Wet Willie lead singer Jimmy Hall recalled the mentorship he received at Capricorn when he was a young musician.
“When we first got here and hung out with the Allman Brothers, they were very helpful,” Hall said from a room at the Macon City Auditorium, where Leavell led a Capricorn Revival rehearsal. “They mentored us in a lot of ways and would give a helping hand, just like, ‘Come on, we’ll show you how we did it. Maybe what we did can work for you,’ …
“Our little band in Mobile, Alabama, had gotten as far as we could go in that town, on that level. And the Allmans and Capricorn were like a beacon to us.”
If not for Capricorn, “I wouldn’t be here right now. I wouldn’t have the success that I’ve had,” Hall said.
“There will be no place quite like the Capricorn complex — no place in the world quite like it for developing talented young musicians.”
Hall was just one of the artists from Capricorn’s past to perform in the Capricorn Revival concert, which also featured John Bell, lead singer and guitarist of former Capricorn recording band Widespread Panic; Grammy Award-winning blues musician Taj Mahal; Allman Brothers Band founding member and drummer Jaimoe; and former Capricorn recording artist Bonnie Bramlett.
Performing aside these legends were up-and-comers, including Grammy-nominated country singer-songwriter Brent Cobb; Duane Betts, son of former Allman Brothers Band member Dickey Betts; Berry Oakley Jr., son of late Allman Brothers Band bassist Berry Oakley; and Marcus King, a 23-year-old guitar phenom and band leader from Greenville, South Carolina.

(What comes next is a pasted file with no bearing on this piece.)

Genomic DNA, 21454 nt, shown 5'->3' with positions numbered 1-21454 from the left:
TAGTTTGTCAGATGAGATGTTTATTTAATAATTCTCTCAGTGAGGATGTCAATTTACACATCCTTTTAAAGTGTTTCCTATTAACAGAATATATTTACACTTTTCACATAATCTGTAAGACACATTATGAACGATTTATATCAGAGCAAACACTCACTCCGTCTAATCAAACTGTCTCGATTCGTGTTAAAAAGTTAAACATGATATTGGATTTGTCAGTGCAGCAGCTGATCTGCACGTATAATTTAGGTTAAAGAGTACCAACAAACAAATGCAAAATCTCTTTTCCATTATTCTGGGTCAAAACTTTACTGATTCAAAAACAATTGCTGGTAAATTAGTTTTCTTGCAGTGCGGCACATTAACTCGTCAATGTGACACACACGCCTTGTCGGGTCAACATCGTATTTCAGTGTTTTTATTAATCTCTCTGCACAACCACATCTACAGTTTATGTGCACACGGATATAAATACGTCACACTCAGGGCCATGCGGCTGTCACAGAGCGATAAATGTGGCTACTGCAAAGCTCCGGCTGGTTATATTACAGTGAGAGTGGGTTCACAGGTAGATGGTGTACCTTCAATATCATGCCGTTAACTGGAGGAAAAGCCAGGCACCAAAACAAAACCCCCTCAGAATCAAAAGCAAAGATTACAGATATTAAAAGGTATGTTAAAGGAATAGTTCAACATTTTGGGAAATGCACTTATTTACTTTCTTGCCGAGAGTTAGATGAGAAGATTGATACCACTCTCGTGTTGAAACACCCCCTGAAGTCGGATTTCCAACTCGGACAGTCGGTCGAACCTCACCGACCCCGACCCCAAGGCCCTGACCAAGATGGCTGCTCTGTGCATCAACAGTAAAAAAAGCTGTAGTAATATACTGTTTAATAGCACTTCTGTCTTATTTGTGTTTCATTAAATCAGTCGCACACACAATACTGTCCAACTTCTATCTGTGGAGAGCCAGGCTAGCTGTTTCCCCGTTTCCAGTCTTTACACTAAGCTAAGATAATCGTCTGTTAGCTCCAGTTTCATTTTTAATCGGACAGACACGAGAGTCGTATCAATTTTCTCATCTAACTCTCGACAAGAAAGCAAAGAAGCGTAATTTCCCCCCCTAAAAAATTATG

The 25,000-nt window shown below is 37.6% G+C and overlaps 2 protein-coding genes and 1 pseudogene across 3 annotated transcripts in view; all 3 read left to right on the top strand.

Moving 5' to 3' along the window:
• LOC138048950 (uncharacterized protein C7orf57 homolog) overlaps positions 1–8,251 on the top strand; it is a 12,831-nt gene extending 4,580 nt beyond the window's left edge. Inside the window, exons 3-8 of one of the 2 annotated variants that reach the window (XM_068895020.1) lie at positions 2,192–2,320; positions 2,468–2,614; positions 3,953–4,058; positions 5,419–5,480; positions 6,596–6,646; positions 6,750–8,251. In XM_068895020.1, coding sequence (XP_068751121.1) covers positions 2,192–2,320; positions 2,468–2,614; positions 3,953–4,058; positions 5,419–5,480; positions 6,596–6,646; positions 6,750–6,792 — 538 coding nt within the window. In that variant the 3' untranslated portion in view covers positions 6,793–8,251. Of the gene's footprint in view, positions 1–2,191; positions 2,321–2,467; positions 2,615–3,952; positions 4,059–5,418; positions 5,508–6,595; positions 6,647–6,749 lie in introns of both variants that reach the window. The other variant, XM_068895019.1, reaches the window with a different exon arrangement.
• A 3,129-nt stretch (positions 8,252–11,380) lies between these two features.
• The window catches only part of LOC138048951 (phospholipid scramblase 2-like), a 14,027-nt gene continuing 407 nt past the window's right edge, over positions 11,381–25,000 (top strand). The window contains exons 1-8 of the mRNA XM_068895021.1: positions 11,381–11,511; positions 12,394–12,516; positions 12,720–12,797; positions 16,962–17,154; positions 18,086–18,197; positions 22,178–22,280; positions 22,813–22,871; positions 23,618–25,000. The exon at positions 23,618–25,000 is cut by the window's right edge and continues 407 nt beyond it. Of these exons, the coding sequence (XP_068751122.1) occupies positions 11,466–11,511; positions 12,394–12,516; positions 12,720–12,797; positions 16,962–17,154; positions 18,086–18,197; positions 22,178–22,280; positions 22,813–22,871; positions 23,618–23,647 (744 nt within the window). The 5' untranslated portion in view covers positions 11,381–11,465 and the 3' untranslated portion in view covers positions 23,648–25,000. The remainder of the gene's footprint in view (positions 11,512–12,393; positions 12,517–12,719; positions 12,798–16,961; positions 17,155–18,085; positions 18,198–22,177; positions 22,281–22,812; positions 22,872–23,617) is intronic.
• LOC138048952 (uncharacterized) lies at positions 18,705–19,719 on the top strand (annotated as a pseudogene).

King grew up on Capricorn music.
“I don’t think it was a concerted effort in my household to have all the Capricorn catalog, but we came very close, between Delaney & Bonnie and Wet Willie and the Allman Brothers,” King said. “Macon, Georgia, sounds were always in the household.”
The Capricorn sound has influenced King’s own music, which he hopes to record at Capricorn in the future.
“It’s just a subconscious thing,” he said. “You know you always pull from the place that was most sincere to you and spoke to you the strongest. …
“Music can bring you back to a memory or a place in time, and that’s what’s so special about it. And that’s kind of like what we’re doing here this week, bringing people back to a memory they may have had.”
A living history
Even for people who don’t know the music that came out the historic studio, Capricorn can be a place that teaches that.
“It’s important for us to preserve the past in a way that we can move forward, as a way to understand where we came from and move into the future,” said Amantha Walden, daughter of Capricorn co-founder Phil Walden. Having Capricorn “as a learning resource and as a place where bands can also produce music I think is just such a powerful thing for the South and for this town.”
Mercer Music at Capricorn officially opens to the public on Jan. 2. At that time, visitors can browse the museum, tour the studio and begin making music within those walls once again.
“When you visit the Capricorn Museum, you’ll see on the second floor a wall that includes the complete Capricorn anthology,” Underwood said during the dedication. “You’ll also see a blank wall. It’s blank today, but our prayer is that this place will inspire other great music by great artists in the years ahead — music that future generations will find inspiring and will want to be memorialized in this place on that wall.
“We want the history of Capricorn to be an ongoing, living history.”